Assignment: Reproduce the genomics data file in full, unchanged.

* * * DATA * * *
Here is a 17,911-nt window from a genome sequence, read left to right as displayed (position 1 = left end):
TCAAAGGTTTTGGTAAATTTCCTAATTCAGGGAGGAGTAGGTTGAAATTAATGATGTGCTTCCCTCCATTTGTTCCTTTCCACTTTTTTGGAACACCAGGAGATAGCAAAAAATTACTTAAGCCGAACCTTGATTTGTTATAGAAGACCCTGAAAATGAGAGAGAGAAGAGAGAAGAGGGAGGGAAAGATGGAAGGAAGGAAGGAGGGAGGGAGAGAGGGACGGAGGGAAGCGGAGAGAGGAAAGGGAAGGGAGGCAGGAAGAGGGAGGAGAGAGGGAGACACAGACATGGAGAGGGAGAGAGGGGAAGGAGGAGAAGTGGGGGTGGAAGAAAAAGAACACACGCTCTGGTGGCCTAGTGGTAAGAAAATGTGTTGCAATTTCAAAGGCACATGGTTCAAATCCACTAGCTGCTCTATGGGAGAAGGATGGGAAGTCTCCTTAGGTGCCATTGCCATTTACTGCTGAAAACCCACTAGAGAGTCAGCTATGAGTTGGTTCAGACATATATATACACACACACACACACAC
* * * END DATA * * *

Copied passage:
Here is a 17,911-nt window from a genome sequence, read left to right as displayed (position 1 = left end):
TCAAAGGTTTTGGTAAATTTCCTAATTCAGGGAGGAGTAGGTTGAAATTAATGATGTGCTTCCCTCCATTTGTTCCTTTCCACTTTTTTGGAACACCAGGAGATAGCAAAAAATTACTTAAGCCGAACCTTGATTTGTTATAGAAGACCCTGAAAATGAGAGAGAGAAGAGAGAAGAGGGAGGGAAAGATGGAAGGAAGGAAGGAGGGAGGGAGAGAGGGACGGAGGGAAGCGGAGAGAGGAAAGGGAAGGGAGGCAGGAAGAGGGAGGAGAGAGGGAGACACAGACATGGAGAGGGAGAGAGGGGAAGGAGGAGAAGTGGGGGTGGAAGAAAAAGAACACACGCTCTGGTGGCCTAGTGGTAAGAAAATGTGTTGCAATTTCAAAGGCACATGGTTCAAATCCACTAGCTGCTCTATGGGAGAAGGATGGGAAGTCTCCTTAGGTGCCATTGCCATTTACTGCTGAAAACCCACTAGAGAGTCAGCTATGAGTTGGTTCAGACATATATATACACACACACACACACAC